David Hagedorn is an Artist in Residence in the Music Department at St. Olaf College in Northfield, MN, where he teaches percussion, jazz studies and world music. He earned a Doctor of Musical Arts degree in Percussion Performance from the Eastman School of Music, as well as various music-related degrees from the New England Conservatory and the University of Minnesota. His 2003 CD SOLIDLIQUID was released on Artegra Records. He studied with, and has toured nationally with, George Russell and appeared on Russell's recordings So What and The African Game.

Kelly Rossum, photo by Andrea Canter
Kelly Rossum, photo by Andrea Canter

Kelly Rossum is gaining an international reputation as a creative force in the definition of modern jazz. It is difficult to describe his style as anything but unique; combining the traditions of swing, bop, and free jazz with the innovations of electronica, ambient, and trance music. He has appeared on over 20 CD recordings as well as studio sessions for Asche & Spencer

Twin Cities bassist Tom Lewis, noted for his lyrical solos and musical versatility, can be heard all over town playing bebop, hard bop, free jazz and swinging standards. A long time member of Eddie Berger's "Jazz All Stars," Tom is currently a member of the Phil Aaron Trio, The Five and other projects. A composer and bandleader in his own right, Tom is regularly called upon to play with visiting jazz luminaries like Benny Golson, Mose Allison, Jim Rotundi, Slide Hampton, Lew Tabackin, Charles McPherson and others. Lewis also keeps busy as a sideman to Twin Cities musicians, as a clinician and as a recording session player.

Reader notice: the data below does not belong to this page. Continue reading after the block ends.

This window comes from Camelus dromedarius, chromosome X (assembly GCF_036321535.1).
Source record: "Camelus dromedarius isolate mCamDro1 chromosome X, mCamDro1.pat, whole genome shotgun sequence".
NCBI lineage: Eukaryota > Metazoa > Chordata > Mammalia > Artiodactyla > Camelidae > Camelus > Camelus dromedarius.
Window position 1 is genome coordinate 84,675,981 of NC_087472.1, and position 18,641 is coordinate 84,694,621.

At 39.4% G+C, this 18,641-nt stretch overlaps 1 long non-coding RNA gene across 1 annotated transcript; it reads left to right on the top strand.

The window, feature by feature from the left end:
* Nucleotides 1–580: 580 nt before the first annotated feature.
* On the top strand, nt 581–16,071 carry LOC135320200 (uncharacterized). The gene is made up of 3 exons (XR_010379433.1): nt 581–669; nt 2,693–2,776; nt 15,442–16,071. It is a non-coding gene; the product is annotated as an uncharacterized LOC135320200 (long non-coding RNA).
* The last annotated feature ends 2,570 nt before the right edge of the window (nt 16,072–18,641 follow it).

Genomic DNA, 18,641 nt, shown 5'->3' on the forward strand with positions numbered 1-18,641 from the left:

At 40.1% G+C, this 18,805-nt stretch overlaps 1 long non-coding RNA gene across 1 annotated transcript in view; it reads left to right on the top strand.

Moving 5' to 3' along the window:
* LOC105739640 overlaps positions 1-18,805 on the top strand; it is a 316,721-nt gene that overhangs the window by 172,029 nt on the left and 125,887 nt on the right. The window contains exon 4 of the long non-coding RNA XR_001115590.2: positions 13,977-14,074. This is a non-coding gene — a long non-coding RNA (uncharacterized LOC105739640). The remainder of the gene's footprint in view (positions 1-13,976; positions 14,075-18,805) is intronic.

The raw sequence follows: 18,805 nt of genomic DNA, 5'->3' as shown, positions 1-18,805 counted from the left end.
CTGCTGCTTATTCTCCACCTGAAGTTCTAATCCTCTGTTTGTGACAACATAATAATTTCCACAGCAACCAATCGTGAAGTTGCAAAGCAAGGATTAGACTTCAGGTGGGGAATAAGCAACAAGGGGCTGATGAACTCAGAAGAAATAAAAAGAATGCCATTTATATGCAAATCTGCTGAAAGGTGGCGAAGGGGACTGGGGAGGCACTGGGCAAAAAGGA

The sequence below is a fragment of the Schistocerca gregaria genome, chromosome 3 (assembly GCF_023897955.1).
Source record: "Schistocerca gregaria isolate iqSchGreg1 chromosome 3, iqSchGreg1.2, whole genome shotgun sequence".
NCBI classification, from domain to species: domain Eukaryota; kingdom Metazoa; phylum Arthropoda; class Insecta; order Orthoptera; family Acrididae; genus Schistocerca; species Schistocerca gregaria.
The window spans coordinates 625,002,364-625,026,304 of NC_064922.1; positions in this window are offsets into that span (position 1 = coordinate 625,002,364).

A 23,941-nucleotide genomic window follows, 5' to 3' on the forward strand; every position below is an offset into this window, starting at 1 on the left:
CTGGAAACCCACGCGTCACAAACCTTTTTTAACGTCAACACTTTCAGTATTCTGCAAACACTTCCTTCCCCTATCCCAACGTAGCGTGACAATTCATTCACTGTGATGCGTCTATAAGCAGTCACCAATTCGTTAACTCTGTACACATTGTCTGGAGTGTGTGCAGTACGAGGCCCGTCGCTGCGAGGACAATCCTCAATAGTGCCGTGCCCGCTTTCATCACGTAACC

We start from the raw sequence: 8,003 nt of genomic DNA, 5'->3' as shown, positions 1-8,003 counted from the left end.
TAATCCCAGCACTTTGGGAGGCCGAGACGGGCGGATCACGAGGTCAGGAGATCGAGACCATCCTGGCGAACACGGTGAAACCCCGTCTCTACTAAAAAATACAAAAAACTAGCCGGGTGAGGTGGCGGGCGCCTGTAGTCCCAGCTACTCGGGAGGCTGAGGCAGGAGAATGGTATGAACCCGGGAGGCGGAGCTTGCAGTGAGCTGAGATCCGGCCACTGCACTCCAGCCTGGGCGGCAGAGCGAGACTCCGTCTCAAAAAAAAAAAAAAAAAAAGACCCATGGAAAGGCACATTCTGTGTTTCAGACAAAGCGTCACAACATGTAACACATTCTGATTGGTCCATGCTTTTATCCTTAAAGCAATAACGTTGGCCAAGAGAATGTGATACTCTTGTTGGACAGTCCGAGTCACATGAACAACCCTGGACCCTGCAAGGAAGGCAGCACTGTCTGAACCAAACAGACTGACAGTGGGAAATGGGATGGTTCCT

David Milne, Professor of Music at the University of Wisconsin-River Falls, directs the UW-River Falls Jazz Ensembles I and II, and teaches Applied Saxophone, Jazz

Photo by Andrea Canter
Phil Hey, photo by Andrea Canter
Improvisation I and II, The History of Jazz, American Music, and Woodwind Performance and Pedagogy. He leads an active career as a music educator, professional saxophonist, and composer/arranger. He holds degrees from Indiana University (BA, MM), and the Eastman School of Music (DMA).

Phil Hey studied privately with jazz drumming giant Ed Blackwell for a number of years. Originally from Philidelphia, but since the mid-1970s, Hey has been one of the busiest and most respected drummers in the Twin Cities music scene. Over the years, Phil has played drums with virtually every active Twin Cities jazz musician, including membership in groups like Eddie Berger's Jazz All Stars, Departure Point, the Chris Lomheim Trio and countless others. Whether keeping the beat on standards with vocalists like Lucia Newell, burning through be bop in groups like Mulligan Stew or breaking down free jazz with folks like sax-man Pat Moriarty, Hey's sense of swing and versatility are welcome additions to any rhythm section. Phil has toured with Dewey Redman, Charlie Rouse and Kenny Barron. Phil also teaches percussion at Macalester College.

As part of the TCJS "Jazz from J to Z" Concert Series
Dave Hagedorn, Phil Hey, Tom Lewis, Dave Milne and Kelly Rossum performing the music of Eric Dolphy from album: "Out To Lunch".
The concert will also feature a performance by the Saint Olaf College Jazz Ensemble I directed by Dave Hagedorn
February 17th 2006 at 8 PM at the 'Pause' in Northfield on the campus of St Olaf. Tickets are $10 / TCJS Members $7 / Students $5 / FREE Parking.